“Our fate is closely entwined with forests” said MEP and Vice-President of the European parliament Rodi Kratsa-Tsagaropoulou at a recent and important conference on the future of Europe’s forests held in Brussels. This fundamental statement was soon followed by another by HSH Prince Albert II of Monaco who made a clarion call that for true sustainability we “must change our way of life”.

I attended the conference “European and global forests – which way for the future” 6-7 September 2011, hosted by the European Parliament Intergroup: Climate Change, Biodiversity and Sustainable Development. The conference included top-level policy figures from Europe and beyond including the FAO, UNEP, European Environment Agency, IUCN and many more. Here is my summary of some of the important points raised at the conference.

European forests - what future
European and Global forests - what future? conference at the European Parliament 6-7 September 2011

Global & European forest resources

In the opening speech Director General of IUCN, Julia Marton-Lefevre, stated that “the role of forests in the world and the EU cannot be overstated.” She added that we “must unlock the potential of Europe’s forests as an engine for green growth, while recognising their social and environmental values.”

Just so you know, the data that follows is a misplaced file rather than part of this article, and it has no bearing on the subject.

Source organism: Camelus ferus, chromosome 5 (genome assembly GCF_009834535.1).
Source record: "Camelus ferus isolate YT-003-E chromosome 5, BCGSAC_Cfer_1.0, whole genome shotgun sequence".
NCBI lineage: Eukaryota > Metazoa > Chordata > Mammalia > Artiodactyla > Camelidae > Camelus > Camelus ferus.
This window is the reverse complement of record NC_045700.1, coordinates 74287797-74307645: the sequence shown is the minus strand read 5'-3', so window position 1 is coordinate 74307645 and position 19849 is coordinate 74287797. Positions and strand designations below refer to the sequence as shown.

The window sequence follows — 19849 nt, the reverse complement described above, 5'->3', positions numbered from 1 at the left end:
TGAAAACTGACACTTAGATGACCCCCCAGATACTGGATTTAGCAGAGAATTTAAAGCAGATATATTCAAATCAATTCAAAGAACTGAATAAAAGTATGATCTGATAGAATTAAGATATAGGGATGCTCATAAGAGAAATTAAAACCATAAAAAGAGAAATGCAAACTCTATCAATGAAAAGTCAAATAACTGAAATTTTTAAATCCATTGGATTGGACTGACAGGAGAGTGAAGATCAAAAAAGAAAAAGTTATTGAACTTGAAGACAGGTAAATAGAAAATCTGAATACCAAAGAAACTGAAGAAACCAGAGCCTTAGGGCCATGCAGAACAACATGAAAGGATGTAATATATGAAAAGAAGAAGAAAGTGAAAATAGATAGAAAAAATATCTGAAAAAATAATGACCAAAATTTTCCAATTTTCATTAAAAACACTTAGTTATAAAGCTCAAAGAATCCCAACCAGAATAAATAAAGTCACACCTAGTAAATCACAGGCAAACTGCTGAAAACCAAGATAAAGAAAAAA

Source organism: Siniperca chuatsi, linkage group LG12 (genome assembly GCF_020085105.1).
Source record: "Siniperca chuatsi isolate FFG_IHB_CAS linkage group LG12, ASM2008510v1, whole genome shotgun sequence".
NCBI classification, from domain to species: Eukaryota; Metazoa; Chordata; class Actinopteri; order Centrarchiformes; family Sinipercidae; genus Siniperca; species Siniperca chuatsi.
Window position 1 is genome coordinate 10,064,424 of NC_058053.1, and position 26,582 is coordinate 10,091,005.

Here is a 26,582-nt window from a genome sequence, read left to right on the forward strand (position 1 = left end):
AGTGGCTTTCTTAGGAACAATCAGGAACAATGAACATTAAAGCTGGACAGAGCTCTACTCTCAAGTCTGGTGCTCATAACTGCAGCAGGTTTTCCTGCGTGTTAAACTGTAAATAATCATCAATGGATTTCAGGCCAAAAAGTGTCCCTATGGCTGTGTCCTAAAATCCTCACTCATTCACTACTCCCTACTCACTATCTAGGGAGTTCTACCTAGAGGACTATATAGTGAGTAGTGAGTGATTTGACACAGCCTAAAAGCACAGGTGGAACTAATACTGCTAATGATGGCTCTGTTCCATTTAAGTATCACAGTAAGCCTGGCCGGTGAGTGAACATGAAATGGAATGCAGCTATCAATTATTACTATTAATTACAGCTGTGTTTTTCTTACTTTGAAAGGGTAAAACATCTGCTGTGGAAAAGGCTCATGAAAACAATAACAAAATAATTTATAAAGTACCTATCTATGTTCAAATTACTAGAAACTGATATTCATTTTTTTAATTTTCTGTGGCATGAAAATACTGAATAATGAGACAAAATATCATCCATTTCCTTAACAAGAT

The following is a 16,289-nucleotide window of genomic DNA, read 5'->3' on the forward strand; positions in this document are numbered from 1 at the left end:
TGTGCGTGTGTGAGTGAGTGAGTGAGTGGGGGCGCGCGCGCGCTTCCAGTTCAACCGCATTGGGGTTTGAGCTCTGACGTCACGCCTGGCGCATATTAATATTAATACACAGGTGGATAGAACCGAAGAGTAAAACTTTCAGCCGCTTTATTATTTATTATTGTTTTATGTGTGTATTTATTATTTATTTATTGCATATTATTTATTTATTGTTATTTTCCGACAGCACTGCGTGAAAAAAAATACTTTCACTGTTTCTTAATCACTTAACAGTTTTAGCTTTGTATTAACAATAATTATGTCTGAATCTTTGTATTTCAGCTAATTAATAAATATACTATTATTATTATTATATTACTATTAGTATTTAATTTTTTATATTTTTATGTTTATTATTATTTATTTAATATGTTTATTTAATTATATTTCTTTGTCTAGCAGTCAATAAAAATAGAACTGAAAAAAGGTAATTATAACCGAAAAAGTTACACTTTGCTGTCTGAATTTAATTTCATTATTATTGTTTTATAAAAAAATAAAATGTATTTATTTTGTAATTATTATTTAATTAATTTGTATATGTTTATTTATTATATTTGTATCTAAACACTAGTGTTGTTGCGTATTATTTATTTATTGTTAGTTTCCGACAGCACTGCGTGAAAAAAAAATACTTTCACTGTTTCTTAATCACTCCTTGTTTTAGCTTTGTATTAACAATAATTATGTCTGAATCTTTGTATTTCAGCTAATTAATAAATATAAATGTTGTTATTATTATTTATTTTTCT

FAO Assistant Director General of the Forest Department Eduardo Rojas-Briales explained that there are 4 million hectares of forests worldwide covering 31% of the land area. Deforestation is decreasing, contrary to some public opinion: from 16 million hectares per year between 1990-2000, to 13 million hectares per year between 2000-2010. Meanwhile over 7 million hectares have been afforested, including 3 million naturally, in the last decade. Therefore the net loss has dropped from 8.3 to 5.2 million hectares a year during the last ten years. That’s still a significant loss of course, so much more must be done to tackle deforestation, and how much of the 7 million hectares afforested has been the type of forest than can replace the areas cut down; their rich biodiversity, local protection where most needed, and importance to indigenous people – very little I suspect!

Europe has 177 million hectares of forests covering 42% of its land area. 465 million m3 of wood are felled annually from Europe’s forests while the annual growth in them is 769 million m3. MEP and Chair of the EP Committee explained that forests in Europe create €300 billion turnover and 2 million jobs.

Towards a European forestry policy

Some delegates called for a European Forestry Policy although they recognised the considerable difficulties of merging the current policies of individual member states. However, the latest European Forestry Strategy (note not Policy) will be published in 2012: this will be an important and much-needed update to the 1998 Strategy. The aims are to strengthen internal EU strategies while boosting Europe’s international voice on forestry issues. The Strategy must help in meeting 2020 targets, in particular EU climate change legislation, and include measures to help both protect/recover forests from events economically, in terms of resilience, and in delivering ecosystem services. Read more